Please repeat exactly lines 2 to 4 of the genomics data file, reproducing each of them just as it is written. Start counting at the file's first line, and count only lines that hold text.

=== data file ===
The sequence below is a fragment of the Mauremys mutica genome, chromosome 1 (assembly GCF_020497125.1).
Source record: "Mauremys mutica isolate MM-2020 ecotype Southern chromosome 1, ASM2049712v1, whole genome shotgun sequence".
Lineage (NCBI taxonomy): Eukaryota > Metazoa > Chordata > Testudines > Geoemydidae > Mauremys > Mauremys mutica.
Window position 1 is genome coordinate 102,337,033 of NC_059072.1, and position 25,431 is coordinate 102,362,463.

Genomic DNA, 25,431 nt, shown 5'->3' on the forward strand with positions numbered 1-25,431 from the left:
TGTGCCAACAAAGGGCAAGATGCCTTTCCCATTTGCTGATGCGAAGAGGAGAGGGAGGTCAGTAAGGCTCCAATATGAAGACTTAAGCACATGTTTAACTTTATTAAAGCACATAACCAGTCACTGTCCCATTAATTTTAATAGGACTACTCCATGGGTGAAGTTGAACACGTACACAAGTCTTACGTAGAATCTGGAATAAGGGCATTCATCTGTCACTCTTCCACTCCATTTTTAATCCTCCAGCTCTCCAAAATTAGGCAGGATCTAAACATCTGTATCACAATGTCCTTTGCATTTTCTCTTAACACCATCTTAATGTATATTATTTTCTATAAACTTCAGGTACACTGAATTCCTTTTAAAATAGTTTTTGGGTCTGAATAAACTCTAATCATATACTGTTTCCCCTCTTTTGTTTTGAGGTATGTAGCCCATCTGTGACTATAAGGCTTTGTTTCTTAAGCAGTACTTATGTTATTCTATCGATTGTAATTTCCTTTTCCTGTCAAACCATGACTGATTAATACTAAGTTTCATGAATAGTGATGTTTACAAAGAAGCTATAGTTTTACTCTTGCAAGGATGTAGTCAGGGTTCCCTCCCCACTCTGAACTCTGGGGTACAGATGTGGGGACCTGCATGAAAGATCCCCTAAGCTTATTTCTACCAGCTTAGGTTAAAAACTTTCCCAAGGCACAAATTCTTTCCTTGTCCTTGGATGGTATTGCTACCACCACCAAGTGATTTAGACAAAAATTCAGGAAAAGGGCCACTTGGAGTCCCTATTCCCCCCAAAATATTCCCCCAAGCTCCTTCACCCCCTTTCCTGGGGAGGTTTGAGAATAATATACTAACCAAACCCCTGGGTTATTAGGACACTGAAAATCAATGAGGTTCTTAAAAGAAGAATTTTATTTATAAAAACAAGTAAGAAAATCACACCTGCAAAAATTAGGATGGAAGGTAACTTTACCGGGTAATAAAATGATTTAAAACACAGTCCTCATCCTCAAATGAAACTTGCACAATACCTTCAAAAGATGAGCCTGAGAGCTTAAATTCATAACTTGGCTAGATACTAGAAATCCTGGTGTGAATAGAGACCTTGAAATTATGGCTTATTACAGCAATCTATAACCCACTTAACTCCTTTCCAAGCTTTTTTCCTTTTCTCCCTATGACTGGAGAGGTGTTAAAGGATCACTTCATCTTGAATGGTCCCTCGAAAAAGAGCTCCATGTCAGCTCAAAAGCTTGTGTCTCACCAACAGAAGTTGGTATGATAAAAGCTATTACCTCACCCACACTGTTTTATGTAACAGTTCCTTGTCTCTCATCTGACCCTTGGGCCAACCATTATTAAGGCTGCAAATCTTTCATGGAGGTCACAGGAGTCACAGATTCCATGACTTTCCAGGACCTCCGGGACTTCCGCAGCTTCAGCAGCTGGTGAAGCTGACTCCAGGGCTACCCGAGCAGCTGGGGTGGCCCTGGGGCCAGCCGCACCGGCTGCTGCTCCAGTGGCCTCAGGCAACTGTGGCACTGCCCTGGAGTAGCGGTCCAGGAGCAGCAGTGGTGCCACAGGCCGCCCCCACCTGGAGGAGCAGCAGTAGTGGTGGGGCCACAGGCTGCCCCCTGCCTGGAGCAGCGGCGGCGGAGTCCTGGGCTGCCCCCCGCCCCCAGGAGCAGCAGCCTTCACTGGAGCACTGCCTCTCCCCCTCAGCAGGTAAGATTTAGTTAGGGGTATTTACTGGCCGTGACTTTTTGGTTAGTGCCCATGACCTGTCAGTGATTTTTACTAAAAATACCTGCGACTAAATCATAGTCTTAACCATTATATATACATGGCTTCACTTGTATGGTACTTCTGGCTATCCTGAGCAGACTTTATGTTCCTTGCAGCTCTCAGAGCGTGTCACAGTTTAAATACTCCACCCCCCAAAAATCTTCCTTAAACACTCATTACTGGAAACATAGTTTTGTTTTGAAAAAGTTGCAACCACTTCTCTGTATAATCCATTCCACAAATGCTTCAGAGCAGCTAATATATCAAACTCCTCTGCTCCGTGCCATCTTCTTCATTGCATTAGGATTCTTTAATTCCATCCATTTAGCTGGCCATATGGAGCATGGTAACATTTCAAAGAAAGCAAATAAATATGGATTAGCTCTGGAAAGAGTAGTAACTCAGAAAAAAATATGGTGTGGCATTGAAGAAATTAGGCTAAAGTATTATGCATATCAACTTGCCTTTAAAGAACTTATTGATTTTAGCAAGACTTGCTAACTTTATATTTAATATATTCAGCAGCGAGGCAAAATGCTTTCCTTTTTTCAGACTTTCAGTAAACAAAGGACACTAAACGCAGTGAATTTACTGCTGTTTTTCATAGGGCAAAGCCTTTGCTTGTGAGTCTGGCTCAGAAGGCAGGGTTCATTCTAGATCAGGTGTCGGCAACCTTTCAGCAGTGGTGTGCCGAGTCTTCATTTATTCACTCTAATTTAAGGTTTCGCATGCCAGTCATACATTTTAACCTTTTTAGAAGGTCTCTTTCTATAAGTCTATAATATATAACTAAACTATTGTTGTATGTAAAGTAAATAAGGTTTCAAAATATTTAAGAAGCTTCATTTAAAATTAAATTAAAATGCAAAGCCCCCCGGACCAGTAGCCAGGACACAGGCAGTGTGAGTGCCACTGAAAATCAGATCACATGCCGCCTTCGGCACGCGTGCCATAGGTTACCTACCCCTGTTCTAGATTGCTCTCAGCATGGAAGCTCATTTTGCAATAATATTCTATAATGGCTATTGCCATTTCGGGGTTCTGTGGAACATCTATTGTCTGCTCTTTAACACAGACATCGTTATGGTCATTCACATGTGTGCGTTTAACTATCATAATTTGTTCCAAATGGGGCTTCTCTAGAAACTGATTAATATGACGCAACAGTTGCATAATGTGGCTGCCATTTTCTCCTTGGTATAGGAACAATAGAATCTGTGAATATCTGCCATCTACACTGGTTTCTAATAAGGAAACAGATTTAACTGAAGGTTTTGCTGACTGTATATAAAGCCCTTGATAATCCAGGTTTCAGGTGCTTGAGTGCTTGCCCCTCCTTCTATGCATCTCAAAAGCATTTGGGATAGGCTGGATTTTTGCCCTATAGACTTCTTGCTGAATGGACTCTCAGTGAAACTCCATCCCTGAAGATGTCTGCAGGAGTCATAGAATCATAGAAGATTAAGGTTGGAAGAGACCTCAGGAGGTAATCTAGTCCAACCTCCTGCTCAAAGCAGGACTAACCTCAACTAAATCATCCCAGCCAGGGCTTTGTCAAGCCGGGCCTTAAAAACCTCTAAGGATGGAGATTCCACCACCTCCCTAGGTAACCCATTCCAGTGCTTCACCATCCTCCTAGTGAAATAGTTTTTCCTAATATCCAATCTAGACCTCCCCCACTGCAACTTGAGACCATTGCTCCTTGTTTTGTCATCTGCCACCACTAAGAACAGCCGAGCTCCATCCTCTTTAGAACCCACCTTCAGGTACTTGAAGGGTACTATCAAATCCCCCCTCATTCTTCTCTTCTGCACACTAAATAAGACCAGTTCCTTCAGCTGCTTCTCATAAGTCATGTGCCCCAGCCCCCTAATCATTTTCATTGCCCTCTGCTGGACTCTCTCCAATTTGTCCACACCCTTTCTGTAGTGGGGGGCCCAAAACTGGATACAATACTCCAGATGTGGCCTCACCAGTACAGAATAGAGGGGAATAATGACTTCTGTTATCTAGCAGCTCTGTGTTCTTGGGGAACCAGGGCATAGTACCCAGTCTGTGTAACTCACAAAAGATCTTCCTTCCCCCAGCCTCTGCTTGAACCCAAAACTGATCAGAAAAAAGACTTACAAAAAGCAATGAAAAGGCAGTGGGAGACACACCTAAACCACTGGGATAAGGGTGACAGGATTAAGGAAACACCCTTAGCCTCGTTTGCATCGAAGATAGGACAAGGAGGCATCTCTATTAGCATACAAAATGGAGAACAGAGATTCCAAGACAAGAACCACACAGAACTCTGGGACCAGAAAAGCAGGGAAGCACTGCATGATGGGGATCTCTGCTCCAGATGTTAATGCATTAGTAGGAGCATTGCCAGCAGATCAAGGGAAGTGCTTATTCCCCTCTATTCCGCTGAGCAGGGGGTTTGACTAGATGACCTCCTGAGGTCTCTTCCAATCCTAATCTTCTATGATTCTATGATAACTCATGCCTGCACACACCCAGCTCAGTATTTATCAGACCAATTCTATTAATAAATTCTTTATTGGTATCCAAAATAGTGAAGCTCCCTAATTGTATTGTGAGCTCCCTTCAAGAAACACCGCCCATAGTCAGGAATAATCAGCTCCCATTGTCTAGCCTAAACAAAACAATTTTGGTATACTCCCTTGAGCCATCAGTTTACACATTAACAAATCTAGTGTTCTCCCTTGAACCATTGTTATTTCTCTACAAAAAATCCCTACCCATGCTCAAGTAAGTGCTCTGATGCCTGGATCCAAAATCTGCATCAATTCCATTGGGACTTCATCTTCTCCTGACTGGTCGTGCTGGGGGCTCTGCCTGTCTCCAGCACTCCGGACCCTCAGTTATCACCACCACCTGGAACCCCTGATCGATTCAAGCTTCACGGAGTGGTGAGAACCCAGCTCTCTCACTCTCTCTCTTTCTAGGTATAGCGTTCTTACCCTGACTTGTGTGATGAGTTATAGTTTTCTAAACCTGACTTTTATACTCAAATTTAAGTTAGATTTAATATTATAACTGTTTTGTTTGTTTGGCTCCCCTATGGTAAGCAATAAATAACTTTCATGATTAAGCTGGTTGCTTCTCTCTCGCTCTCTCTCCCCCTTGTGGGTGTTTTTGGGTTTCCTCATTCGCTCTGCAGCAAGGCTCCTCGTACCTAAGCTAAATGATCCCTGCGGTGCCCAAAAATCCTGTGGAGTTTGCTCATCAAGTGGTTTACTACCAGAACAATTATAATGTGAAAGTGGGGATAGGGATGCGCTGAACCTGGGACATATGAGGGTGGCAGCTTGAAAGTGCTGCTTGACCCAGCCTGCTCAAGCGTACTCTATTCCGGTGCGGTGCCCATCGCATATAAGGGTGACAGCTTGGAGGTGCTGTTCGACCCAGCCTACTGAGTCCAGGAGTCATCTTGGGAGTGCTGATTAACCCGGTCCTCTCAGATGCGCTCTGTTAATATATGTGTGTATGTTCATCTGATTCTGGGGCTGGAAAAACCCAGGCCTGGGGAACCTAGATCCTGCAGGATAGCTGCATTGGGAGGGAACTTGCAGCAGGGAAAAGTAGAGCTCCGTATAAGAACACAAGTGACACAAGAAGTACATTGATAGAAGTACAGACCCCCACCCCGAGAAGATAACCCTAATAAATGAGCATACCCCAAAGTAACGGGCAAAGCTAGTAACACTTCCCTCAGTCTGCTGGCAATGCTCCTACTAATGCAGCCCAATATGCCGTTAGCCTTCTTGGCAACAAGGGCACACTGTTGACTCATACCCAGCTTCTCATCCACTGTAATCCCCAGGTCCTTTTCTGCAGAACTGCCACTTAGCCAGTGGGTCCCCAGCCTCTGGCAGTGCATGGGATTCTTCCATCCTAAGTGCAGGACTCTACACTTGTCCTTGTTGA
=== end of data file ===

Source record: "Mauremys mutica isolate MM-2020 ecotype Southern chromosome 1, ASM2049712v1, whole genome shotgun sequence".
Lineage (NCBI taxonomy): Eukaryota > Metazoa > Chordata > Testudines > Geoemydidae > Mauremys > Mauremys mutica.
Window position 1 is genome coordinate 102,337,033 of NC_059072.1, and position 25,431 is coordinate 102,362,463.